Well, my plans for the summer are working out.  Today, I planted seven daylilies that had been growing in containers, transplanted a hydrangea, replanted rain lilies, cut back some of the bamboo that was shading the azaleas, cut out an orange lantana to make more room for better plants, and dug some more lirope out of the garden beds.  Tomorrow will be another day to try and catch up with all the gardening chores that still need to be done.

 

 

Fruit Trees

“Fruit Trees”, a copyrighted post, was written for my WordPress blog called Always Growing by Jan in Covington, Louisiana 

The fruit trees that were planted last year are doing very well.  I expected that the pear tree might bear a few fruit this year as the Bartlett pear tree that was planted several years ago is doing extremely well.  The new one does not have that many pears, but for a new tree, it is surpassing expectations.  I am surprised that the birds are leaving it alone.  Maybe having all those feeders and bird baths are keeping them too busy to check out the fruit trees.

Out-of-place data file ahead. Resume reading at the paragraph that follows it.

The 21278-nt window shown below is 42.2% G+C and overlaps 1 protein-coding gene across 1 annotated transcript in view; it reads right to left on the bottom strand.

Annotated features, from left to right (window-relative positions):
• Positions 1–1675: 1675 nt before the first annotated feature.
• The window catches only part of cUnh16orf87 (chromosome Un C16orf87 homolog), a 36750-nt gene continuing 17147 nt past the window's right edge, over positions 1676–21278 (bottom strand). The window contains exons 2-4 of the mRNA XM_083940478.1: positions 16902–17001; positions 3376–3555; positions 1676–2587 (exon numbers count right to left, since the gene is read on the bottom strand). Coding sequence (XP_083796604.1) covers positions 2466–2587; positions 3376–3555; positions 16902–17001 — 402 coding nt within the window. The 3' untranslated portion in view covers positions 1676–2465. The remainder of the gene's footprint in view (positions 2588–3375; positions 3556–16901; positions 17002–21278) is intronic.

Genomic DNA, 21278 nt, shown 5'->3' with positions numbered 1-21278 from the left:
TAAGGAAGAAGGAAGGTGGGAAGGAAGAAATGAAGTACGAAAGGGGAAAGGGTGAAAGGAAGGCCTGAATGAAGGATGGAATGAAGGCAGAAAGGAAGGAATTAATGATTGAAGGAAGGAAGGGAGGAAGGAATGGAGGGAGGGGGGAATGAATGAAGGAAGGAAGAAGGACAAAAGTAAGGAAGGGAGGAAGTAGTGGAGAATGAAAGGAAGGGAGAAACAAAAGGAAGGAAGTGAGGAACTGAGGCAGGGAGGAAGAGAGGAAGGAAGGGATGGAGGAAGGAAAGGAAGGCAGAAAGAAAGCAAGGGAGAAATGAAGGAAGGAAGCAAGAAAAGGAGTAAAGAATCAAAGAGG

The two new peach trees are also doing very well.  I tried to talk hubby into taking some of them off when they were tiny and just starting because the tree may not support all of them, but he would not do it.  So, we will have to see if they all stay on until they are ripe.  They certainly look good.

The citrus trees are doing well, as usual.  We have been growing Satsumas for about ten years now.  They, too, have a lot of fruit that we will be able to harvest.  Our new little lime tree, however, only kept two limes this year.  I know that this is not unusual for new citrus trees not to hold on to their fruit, so I guess the mojitoes will have to wait for another year.